“We are delighted that, through an incredible team effort, we achieved this prestigious SPORE award, especially in the present difficult climate for securing NIH research funding. This SPORE represents a major investment by the NCI in our prostate cancer research program. Our SPORE unites basic scientists, clinicians, pathologists, biostatisticians, bioinformaticists and advocates, working together to understand the basic biology of prostate cancer and design and conduct innovative paradigm-shifting clinical trials. We are excited and anticipate that the results obtained through our SPORE will have a significant impact on the outcomes and overall quality of life of prostate cancer patients and their families.”

- Dr. Catalona

Impact on patients

The overall objective of the SPORE proposal is to conduct studies that impact the outcomes and overall quality of life of prostate cancer patients.

Dr. Catalona and his collaborators proposed four major research projects that involve two of the most important issues in prostate cancer:

The SPORE team

The SPORE is a collaboration between Northwestern University’s Robert H. Lurie Comprehensive Cancer Center, the University of Chicago’s Comprehensive Cancer Center and NorthShore University Health System, with contributions from the University of California San Francisco, the University of Pittsburgh and the University of Southern California. The SPORE is fully integrated into a rich research environment that both strengthens the proposed research and leverages resources available for the planned projects.

Dr. Catalona is Director of Prostate Cancer Research at the Robert H. Lurie Comprehensive Cancer Center. Dr. Walter Stadler, Co-Principal Investigator of the SPORE, serves as Deputy Director of the University of Chicago’s Comprehensive Cancer Center. Robin G Leikin, Ph.D., is the Scientific Administrator of the grant. The SPORE benefits from institutional and philanthropic support from the Urological Research Foundation and NorthShore University Health System to augment funding from the National Cancer Institute.

There are currently seven other Prostate Spores, including Dana-Farber Harvard Cancer Institute, Fred Hutchinson Cancer Research Center, Johns Hopkins University, Memorial Sloan-Kettering Cancer Center, UCLA, the University of Michigan and the University of Texas/MD Anderson.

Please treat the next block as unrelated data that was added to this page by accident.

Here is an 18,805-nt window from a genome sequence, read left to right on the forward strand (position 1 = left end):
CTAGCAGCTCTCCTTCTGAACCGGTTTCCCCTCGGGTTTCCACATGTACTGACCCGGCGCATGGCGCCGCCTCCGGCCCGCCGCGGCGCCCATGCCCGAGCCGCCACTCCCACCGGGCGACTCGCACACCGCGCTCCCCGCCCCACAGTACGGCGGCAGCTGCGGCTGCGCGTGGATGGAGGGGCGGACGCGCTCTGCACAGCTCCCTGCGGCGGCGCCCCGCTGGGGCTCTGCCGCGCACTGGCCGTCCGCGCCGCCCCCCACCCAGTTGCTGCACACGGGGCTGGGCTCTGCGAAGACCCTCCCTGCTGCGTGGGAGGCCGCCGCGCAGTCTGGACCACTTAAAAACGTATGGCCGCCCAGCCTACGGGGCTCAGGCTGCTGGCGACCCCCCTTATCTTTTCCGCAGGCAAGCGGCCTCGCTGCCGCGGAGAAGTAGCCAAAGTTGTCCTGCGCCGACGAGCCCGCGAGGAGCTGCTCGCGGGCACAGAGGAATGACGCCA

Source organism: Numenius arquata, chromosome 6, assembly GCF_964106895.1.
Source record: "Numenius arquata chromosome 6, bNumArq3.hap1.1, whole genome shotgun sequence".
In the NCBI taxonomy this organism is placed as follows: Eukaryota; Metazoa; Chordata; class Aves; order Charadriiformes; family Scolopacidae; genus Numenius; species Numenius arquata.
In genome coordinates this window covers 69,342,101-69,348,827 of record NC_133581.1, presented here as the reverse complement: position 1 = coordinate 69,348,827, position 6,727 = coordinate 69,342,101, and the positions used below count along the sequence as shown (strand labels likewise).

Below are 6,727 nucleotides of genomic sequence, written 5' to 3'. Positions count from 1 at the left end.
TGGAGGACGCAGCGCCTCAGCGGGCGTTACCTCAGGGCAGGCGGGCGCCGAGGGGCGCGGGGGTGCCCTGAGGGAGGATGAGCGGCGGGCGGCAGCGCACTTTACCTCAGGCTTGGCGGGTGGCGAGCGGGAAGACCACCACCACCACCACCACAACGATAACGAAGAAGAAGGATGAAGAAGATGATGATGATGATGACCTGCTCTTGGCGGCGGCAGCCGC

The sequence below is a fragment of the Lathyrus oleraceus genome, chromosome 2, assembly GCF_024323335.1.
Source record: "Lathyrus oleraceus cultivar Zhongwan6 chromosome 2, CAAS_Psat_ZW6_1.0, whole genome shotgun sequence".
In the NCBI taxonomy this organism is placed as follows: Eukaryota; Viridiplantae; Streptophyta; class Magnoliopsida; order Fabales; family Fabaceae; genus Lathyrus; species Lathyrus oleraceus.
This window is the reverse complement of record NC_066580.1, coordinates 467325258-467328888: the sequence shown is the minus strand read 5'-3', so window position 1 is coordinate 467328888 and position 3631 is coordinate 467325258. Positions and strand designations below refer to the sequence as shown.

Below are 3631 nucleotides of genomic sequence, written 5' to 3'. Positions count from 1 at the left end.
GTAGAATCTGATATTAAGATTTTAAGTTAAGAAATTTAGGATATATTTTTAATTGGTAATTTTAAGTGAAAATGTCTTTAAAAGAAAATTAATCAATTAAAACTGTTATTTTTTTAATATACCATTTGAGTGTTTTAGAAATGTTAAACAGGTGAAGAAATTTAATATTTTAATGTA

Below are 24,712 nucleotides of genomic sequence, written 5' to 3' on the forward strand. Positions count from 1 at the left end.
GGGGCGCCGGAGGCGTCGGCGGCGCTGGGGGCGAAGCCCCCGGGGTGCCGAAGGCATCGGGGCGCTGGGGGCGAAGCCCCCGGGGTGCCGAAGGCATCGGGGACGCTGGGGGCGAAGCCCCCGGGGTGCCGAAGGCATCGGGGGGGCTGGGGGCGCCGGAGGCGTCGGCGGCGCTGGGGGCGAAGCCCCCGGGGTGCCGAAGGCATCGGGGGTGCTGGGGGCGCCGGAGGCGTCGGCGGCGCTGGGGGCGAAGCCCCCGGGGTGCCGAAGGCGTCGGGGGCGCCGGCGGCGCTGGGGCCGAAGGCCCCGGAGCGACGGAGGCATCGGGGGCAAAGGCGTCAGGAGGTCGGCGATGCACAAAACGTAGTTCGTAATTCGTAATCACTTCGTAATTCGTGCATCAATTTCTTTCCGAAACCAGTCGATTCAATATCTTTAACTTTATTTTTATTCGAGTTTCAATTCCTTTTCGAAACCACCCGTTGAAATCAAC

ICPCG Research

Confirming the Role of Genetic Variants and Familial Disease

The ICPCG research group, of which Dr. Catalona is a contributor, analyzed 25 prostate cancer genetic variants and their association with familial prostate cancer risk.

The genome-wide association study included 12,506 samples, including 9,560 prostate cancer cases (3,368 with aggressive disease). For people with family history of prostate cancer, 20 of the 25 genetic variants were at least nominally associated with prostate cancer. Sixteen variants had significant associations with prostate cancer. For men with aggressive disease, 16 of the variants had at least nominal association with prostate cancer and 8 were statistically significant.

These results indicate that the majority of common, low-risk variants previously identified for prostate cancer also contribute to risk for familial prostate cancer, and some may increase the risk of aggressive disease.

Teerlink CC, Thibodeau SN, McDonnell SK, et al.; International Consortium for Prostate Cancer Genetics. Association analysis of 9,560 prostate cancer cases from the International Consortium of Prostate Cancer Genetics confirms the role of reported prostate cancer associated SNPs for familial disease. Hum Genet. 2014 Mar;133(3):347-56. doi:10.1007/s00439-013-1384-2. Epub 2013 Oct 26.